High on Life, the upcoming comedy first-person shooter from Justin Roiland’s Squanch Games, doesn’t take place within the Rick and Morty universe. But it sure seems like it could. It’s got zany and foul-mouthed aliens, fantastical settings, and a sense of humor that’s 100% Roiland – from the interdimensional cable-style animated shorts that act as TV commercials in the High on Live universe to your default talking gun, a pistol named Kenny that sounds exactly like Morty.
I played a few hours of it, with the developers being careful not to spoil the opening minutes but otherwise letting me have free reign to choose any bounty I wanted in any order I wanted during my hands-on time. In short, there’s more to High on Life than I expected, in the best of ways. I expected a funny FPS with some gorgeous game worlds. It’s got that, for sure, but gameplay-wise it also layers in upgradeable weapons and skills, side quests, and literal hours of comedy in the form of commercials, movies, and NPC dialogue that you can simply hang out and be entertained by, should you so choose. Add it up and it’s a refreshing change of pace for a genre that normally takes itself far too seriously.
Let’s start with what will certainly be High on Life’s calling card: its sense of humor. I’ve always vibed with Roiland’s comedy – from Rick and Morty to Solar Opposites to his utterly shocking short made for Seth Rogan’s Hilarity for Charity event in 2018 – and I was laughing repeatedly while playing this.
Combat is more layered than it first appeared. Sure, you’ve got four unique guns, but it’s the abilities you can buy from in-game shops – like a dash, a forward slide, and health and weapon upgrades – that allow you to feel more powerful in firefights the further into the game you get. Use Sweezy’s time-slowing secondary attack to create a pocket of molasses-slow enemies, then light them up with her primary fire that embeds explosive crystals in your targets, then powerslide in and melee the stuck bad guy to cause the crystals to explode, taking out all nearby foes. Or maybe you’d rather attack those time-bubbled bad guys by lobbing Kenny’s alternate-fire blob grenade into the bubble to send your targets flying, then move in with Gus’s shotgun-like primary attack to finish them off. Unless of course they still don’t die, in which case you can use a melee finisher. There’s a surprising amount of combat depth here.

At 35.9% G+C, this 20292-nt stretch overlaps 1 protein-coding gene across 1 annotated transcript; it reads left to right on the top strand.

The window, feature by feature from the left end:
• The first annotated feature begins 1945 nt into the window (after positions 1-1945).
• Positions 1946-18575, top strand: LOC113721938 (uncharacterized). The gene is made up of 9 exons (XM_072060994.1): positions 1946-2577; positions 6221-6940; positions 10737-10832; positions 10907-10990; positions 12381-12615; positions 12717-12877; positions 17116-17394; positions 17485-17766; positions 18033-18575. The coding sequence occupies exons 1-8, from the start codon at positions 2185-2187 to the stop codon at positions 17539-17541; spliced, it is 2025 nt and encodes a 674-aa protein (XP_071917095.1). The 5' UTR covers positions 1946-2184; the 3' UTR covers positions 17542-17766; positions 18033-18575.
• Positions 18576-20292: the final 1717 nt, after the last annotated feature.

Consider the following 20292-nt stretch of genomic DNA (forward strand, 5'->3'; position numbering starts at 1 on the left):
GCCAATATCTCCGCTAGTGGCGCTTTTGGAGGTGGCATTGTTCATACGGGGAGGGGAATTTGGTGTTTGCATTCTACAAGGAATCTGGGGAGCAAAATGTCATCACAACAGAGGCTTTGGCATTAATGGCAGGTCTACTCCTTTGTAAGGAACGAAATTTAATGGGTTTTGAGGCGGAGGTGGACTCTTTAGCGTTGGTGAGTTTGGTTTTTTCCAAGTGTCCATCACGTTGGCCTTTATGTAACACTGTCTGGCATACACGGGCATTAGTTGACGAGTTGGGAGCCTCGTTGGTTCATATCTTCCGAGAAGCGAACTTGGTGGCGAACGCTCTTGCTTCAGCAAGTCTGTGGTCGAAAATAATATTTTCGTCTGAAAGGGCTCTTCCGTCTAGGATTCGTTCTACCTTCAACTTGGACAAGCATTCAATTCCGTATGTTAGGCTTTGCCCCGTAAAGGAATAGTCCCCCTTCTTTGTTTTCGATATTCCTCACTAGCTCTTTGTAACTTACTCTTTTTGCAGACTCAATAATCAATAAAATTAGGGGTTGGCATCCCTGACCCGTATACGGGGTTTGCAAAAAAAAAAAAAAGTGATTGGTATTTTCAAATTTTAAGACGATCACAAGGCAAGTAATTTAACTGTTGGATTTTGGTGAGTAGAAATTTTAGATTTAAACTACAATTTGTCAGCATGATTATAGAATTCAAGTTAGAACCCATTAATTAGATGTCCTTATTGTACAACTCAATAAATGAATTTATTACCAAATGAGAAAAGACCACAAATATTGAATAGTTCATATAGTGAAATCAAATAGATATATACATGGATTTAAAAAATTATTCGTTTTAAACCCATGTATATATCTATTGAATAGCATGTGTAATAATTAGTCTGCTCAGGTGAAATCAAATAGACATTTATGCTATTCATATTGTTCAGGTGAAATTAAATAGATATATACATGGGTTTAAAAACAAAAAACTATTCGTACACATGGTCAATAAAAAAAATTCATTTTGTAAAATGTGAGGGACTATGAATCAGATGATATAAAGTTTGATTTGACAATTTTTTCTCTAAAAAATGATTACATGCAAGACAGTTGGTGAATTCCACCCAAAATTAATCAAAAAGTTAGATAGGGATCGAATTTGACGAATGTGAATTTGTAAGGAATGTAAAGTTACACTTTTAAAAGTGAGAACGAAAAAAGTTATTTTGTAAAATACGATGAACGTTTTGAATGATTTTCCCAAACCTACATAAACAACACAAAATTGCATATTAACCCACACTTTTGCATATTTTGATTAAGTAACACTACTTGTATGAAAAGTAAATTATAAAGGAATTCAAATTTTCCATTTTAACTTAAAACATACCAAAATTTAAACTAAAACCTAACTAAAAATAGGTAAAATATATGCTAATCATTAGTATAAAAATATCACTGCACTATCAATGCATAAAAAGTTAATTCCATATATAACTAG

It’s also organically replayable. Roiland emphasized this to me during my extended hands-on gameplay session. It’s not purpose-built to keep you playing it over and over again, grinding away for some better item. No, this is a single-player story-based game, but a natural side effect of having four primary weapons – each of whom has a distinct personality and deep well of bespoke dialogue – is that you can play sections again and enjoy NPC conversations all over again, as they’ll go quite differently depending on which gun your mute protagonist has equipped at the time.
I’d like to take a minute to talk about the art style next. Quite simply, High on Life’s Unreal Engine-powered alien worlds are vibrant and delightful to look at. It’s a far cry from the grays and browns we’re used to seeing in many first-person shooters. The Zephyr Paradise biome in particular – where a village of adorable bear-like aliens called Moplets reside – was filled with a gorgeous array of pinks, blues, and greens. And perhaps that’s a subtle way that High on Life amps up its humor: by contrasting the pretty scenery with its unabashedly crude language. Visually, this game is somewhat reminiscent of Oddworld, an influence that Roiland readily admitted to.
Let me come back to the comedy before I go. While yes, humor is subjective, to my ears High on Life is funny. It’s also relentless. You can (and should) stand around waiting for NPCs to say more funny stuff, because they absolutely will. Roiland told me that he and the Squanch team wrote a ton of material for this game, and that’s evident after playing a few hours of it. The comedy comes at you from all directions: from your guns, from your enemies. Heck, you can find entire feature-length B-movies hidden in here, licensed and riffed on, Mystery Science Theater 3000-style. The big question is whether or not High on Life has the gameplay to back up its sky-high pile of jokes, and so far it’s looking very promising.
Source: IGN Video Games All